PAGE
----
Australia bad boy Kurtley Beale is a welcome late addition, and not a distraction, to the Wallabies squad on their European tour, their mercurial flyhalf Quade Cooper claimed.
Beale, who was fined a total of A$48,000 (US$41,700) for sending an offensive text message to then-Wallabies business manager Di Patston, and sanctioned again for being rude and disrespectful to the team management, has not played for Australia since the defeat in Cape Town by South Africa on Sept. 27.
However, he received a call-up for the final two Tests last week and Cooper said the 25-year-old utility back was in good spirits as they prepare for the daunting one-off Test with Six Nations champions Ireland at Lansdowne Road on Saturday.
“From a team point of view he [Beale] offers a lot, everyone’s happy to have him here,” said Cooper, who has been no stranger to controversies in the past. Cheiks [coach Michael Cheika] speaks highly of him and knows his ability as a player.”
Cooper, who was fined a record A$60,000 in 2012 for describing the Wallabies regime under then-coach Robbie Deans as “toxic,” said Beale’s behavior was not up for debate.
“None of us are here to play politicians, or politics, we’re all here with the same focus of improving as a rugby team, and improving as rugby players,” Cooper said.
“From a professional point of view we’re focusing on beating Ireland this week — we know it’s going to be a tough encounter. Kurtley is fine, he’s in good spirits and he’s keen to get out there, train and be a part of the squad,” he said.
Cooper, who at one point deliberated over accepting a lucrative offer to switch to rugby league before opting to remain in union, suffered a shoulder injury in May and lost his place to Bernard Foley as first choice flyhalf.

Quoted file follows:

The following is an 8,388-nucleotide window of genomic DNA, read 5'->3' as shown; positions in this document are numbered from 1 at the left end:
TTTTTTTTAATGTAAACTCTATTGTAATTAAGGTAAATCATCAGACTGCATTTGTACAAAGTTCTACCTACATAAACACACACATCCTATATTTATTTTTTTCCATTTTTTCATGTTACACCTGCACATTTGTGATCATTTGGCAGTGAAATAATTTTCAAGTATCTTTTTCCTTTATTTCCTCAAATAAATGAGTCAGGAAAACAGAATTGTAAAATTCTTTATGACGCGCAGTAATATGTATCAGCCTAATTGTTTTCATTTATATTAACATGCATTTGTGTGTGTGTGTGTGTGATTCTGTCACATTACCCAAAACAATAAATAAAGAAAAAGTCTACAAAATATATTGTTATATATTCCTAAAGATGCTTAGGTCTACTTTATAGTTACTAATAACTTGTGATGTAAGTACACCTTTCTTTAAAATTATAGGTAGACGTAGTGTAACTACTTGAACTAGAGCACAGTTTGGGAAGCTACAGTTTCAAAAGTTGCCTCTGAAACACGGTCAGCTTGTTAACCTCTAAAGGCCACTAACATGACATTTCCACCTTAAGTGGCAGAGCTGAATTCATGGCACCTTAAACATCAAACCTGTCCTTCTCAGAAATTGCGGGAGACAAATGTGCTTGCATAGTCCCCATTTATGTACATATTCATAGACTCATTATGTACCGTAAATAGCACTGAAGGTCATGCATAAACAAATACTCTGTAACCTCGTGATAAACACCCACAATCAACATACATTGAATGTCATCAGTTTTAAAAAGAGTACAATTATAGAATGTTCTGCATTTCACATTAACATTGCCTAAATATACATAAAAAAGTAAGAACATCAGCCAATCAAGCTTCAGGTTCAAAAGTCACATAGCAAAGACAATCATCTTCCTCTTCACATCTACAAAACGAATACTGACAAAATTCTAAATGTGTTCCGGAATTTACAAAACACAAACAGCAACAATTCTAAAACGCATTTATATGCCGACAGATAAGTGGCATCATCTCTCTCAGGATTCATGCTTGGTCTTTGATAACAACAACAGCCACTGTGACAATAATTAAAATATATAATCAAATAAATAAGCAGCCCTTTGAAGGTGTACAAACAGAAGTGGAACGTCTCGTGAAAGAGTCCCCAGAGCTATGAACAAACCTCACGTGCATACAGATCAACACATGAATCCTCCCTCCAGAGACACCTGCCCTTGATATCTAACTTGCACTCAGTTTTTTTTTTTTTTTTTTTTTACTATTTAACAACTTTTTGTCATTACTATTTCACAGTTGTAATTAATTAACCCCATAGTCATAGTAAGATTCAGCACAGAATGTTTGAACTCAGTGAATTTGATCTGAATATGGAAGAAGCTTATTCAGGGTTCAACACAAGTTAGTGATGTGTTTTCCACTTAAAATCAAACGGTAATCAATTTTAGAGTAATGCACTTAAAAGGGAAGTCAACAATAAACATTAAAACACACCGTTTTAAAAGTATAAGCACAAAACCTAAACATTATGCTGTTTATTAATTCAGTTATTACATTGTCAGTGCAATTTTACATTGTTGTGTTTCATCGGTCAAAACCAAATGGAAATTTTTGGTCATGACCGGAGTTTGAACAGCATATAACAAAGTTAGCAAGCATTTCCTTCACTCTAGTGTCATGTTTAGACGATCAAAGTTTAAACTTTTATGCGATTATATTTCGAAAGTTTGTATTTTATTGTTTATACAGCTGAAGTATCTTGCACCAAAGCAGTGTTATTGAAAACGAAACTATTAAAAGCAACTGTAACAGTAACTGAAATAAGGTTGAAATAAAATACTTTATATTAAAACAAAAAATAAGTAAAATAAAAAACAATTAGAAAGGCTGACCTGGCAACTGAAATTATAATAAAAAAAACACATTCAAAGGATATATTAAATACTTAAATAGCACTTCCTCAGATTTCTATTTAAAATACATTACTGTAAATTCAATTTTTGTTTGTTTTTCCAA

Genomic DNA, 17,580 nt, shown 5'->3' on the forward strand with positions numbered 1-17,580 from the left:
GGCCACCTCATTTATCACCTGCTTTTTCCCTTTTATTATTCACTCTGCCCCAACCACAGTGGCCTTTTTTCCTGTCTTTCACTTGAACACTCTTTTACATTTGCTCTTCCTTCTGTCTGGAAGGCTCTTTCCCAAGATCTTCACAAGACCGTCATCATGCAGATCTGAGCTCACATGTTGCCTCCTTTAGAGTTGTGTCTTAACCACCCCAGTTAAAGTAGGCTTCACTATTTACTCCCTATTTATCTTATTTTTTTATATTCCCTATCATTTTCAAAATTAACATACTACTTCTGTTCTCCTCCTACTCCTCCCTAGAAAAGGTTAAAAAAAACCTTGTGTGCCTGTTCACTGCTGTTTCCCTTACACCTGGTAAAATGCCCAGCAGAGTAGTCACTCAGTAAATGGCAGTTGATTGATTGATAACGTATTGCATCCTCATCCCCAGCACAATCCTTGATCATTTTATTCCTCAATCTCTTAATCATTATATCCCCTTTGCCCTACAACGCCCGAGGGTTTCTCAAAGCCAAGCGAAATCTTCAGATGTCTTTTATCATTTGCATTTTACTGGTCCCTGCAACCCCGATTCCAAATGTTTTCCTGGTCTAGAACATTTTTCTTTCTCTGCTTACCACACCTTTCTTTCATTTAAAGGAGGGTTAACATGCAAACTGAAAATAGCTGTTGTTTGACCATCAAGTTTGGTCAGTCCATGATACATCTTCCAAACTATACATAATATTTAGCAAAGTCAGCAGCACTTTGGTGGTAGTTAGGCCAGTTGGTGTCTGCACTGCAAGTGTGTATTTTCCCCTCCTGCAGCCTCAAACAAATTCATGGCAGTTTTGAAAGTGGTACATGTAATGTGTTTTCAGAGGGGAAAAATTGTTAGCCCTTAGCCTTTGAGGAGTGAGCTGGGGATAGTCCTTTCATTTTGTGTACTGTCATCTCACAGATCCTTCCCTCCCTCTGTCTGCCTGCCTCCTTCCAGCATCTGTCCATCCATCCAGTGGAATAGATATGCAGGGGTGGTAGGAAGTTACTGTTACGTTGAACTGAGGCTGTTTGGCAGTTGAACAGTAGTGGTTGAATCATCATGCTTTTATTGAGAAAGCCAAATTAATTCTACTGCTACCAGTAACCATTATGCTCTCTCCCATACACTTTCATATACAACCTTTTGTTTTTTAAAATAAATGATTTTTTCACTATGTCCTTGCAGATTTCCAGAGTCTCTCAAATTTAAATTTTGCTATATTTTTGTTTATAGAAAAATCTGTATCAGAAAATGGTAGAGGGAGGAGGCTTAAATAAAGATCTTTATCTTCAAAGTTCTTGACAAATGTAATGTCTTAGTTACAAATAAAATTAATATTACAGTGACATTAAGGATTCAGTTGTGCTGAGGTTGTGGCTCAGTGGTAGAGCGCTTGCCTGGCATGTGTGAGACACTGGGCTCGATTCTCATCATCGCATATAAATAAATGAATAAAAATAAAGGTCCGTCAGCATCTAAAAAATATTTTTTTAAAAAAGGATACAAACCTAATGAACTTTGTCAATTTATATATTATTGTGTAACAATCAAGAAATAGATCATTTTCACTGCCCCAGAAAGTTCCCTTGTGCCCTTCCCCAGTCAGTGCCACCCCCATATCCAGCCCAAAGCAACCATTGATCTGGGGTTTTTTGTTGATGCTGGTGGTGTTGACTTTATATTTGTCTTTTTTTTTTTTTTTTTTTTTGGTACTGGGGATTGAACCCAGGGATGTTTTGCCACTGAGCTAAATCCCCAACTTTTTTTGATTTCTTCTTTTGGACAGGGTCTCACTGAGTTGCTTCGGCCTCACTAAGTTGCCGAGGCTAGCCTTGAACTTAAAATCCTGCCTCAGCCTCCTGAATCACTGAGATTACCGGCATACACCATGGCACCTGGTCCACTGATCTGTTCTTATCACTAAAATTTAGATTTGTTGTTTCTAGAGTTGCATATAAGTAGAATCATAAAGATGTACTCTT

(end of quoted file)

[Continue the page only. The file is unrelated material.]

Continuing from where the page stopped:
The New Zealand-born playmaker has been used sparingly on the tour so far, although he sparked a revival from the Wallabies when he came on in the narrow 29-26 defeat by France on Saturday.
However, he spoke glowingly about Cheika, who stepped in when Ewen McKenzie resigned at the end of the Rugby Championship as part of the fallout from the Beale scandal.
“Cheiks’ style of play is about bringing out your best and bringing your strengths to the table and making those strengths seem even stronger than they really are,” Cooper said.
“In terms of the way we are playing it is a lot different to what I am used to, but, at the same time, it is an opportunity to learn. I am loving learning under this environment and hoping I can continue to grow as a player. You don’t want to become stagnant, you always want to improve and I see this as a great opportunity to do that,” he said
Cooper, who also fought in professional boxing bouts and spars with Cheika at training, said the tour could not have come at a more opportune time allowing the players to try and forget about the past few months which also included some poor results with Argentina pulling off a shock win over them.
“With the ups and downs we have had in the past season it is great to be on tour and be with the group for five weeks and have five games, and find our identity as a team, it’s something we are working very hard at,” Cooper said.
“This is an interesting tour. We had a good start against the Barbarians and Wales, and a tough game against the French. We are looking to play very hard and improve as a team,” he said.
While Cooper said Cheika’s inside knowledge of Irish rugby — he coached Leinster to their first European Cup win — would be useful, he believed the best way to beat Ireland was by nullifying the threat of his opposite number Jonathan Sexton.
“He’s such a class act, I have always enjoyed playing against him personally,” Cooper said.
“For me I love the way he plays, not a traditional Irish flyhalf who sits in the pocket and kicks, he loves to run, he loves to have a few little trick plays. Being shortlisted for IRB player of the year is well deserved. Hopefully we can overcome him on Saturday,” he said.
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